Bonds Advice

Questor: a soft Brexit beckons. How will it affect the income from our portfolio’s holdings?


Questor Income Portfolio: we look at how each of the stocks and bonds we have tipped will fare if we avoid a hard exit from the EU

A Brexit at the softer end of the spectrum now seems much more likely. Whatever their political views, readers of this column will want to know what effect this will have on the income that our holdings generate and on dividends more broadly.

Across the London stock market as a whole, dividends have been rising nicely recently. But a soft Brexit, paradoxically perhaps, is likely to mean smaller dividend increases in future.

This is because British stocks make so much of their money overseas, and those earnings becomes less valuable in sterling terms when the pound gains in value.

“We’ve seen a good run of dividend rises, both ordinaries and specials,” said Sue Noffke, manager of the Schroder Income Growth investment trust, a holding in our portfolio. “Although this is likely to continue, a stronger pound would reduce the rate of growth as overseas earnings get a boost if sterling is weak.”

Although all of our portfolio’s London-listed holdings declare dividends in pounds, readers may hold other stocks that declare them in dollars or euros.

Here, investors won’t know until just before the dividend is paid the exact sum they will receive in pounds because the money is normally converted immediately before the payment is due. Such investors should hope that sterling does not suddenly jump in value.

Broadly speaking, Noffke said, the sectors where dividends would feel the effects of a rise in the value of the pound were commodities, pharmaceuticals and consumer goods. The same would apply to Vodafone, the mobile phone network, a big payer of dividends.

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Those whose dividends should be more immune from swings in the exchange rate include domestic banks and utilities, retailers and housebuilders.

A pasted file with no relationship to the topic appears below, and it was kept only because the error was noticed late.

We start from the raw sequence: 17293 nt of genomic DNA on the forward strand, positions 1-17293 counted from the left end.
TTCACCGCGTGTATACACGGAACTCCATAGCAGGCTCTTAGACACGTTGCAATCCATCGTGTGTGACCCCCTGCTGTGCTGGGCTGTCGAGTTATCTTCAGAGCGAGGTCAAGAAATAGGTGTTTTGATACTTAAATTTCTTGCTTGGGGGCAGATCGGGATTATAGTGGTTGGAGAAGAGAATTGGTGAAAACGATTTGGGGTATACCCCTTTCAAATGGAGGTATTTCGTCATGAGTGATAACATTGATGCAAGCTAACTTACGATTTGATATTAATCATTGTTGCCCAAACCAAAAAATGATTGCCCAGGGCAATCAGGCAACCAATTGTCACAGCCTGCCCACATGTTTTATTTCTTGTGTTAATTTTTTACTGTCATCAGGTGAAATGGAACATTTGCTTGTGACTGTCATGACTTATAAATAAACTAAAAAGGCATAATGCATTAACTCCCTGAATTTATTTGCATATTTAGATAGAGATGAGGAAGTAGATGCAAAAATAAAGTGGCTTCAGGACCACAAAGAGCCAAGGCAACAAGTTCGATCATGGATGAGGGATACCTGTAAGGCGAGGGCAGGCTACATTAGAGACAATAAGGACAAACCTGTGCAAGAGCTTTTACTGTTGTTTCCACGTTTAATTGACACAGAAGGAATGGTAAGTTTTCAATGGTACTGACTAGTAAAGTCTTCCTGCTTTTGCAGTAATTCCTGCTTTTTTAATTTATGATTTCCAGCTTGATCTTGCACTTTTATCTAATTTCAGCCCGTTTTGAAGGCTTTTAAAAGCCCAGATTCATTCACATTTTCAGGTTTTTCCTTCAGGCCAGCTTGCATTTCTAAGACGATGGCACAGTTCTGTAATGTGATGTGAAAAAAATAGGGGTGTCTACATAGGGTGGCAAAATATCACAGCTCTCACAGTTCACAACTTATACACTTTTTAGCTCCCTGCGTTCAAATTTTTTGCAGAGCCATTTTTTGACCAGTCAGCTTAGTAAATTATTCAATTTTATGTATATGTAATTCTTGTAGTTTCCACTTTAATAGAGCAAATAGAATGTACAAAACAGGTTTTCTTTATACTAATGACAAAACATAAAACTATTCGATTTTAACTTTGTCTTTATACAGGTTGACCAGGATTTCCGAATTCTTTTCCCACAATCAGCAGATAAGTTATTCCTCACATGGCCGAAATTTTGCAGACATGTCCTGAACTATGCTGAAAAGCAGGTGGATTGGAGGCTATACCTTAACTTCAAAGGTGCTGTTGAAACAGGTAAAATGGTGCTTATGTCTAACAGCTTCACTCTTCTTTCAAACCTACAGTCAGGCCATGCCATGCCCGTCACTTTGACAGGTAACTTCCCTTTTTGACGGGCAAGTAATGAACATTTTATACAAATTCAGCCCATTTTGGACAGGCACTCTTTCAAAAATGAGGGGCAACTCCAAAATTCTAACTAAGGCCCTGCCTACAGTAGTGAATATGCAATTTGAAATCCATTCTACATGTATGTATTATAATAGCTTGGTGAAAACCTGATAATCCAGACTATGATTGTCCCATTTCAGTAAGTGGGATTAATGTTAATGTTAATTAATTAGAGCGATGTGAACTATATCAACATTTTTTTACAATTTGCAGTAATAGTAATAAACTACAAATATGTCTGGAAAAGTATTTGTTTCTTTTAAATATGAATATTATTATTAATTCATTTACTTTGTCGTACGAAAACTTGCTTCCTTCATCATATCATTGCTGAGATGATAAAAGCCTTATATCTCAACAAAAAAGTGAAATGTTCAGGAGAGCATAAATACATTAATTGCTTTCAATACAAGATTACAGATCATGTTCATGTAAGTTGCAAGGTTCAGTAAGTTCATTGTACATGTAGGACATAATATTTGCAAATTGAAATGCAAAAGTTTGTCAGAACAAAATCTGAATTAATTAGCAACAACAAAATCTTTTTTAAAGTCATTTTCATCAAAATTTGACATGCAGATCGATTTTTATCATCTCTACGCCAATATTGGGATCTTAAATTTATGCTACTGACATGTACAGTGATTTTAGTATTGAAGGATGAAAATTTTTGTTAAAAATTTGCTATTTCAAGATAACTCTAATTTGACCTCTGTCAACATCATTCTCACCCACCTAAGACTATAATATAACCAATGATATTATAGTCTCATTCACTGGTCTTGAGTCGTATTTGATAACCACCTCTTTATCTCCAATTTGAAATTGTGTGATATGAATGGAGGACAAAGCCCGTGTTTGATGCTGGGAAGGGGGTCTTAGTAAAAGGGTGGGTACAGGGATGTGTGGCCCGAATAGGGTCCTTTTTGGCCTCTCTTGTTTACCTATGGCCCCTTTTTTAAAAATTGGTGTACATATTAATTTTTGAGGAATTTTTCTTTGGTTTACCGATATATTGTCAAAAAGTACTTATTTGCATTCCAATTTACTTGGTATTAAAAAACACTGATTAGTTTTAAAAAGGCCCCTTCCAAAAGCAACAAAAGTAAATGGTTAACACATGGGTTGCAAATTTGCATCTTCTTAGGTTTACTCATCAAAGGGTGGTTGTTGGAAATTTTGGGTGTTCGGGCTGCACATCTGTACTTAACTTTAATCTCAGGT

With this in mind, let’s briefly run through where our holdings stand.

Baronsmead Venture Trust is very roughly 70pc domestic. Crest Nicholson is domestic. Dairy Crest is being taken over and no further dividends are expected. Invesco Income Growth is 41pc domestic in revenue terms. Legal & General and Lloyds Banking Group are mostly domestic.

National Grid has operations in America, but Noffke said she “wouldn’t expect the dividend to be affected by currency movements”.

At least a third of Northern VCT’s holdings have a significant level of overseas revenue. Next’s sales are largely domestic but a stronger pound would cut the cost of the goods it imports, with a delay because of the company’s hedging.

OneSavings Bank and Regional Reit are domestic. Royal Mail has overseas operations but “they are too small to move the dial”, Noffke said. Renew Holdings is domestic. Schroder Income Growth has about 37pc of its portfolio in domestic assets.

“We can still see a lot of good opportunities in London-listed international stocks, many of which are at a discount to global peers because of the political risk discount that applies to any UK asset at the moment,” Noffke said.

Standard Life Property Income invests in property in Britain. ULS Technology is also domestically focused. New Residential Investment is listed in New York and operates in America.

Different considerations apply to our bond holdings. Here, interest payments are not subject to change according to the profitability of the business and all are made in sterling. That said, one holding, the Newcastle Building Society Pibs, is not technically a bond and its interest payments can theoretically be suspended if the society gets into financial difficulty. This seems highly unlikely, however.

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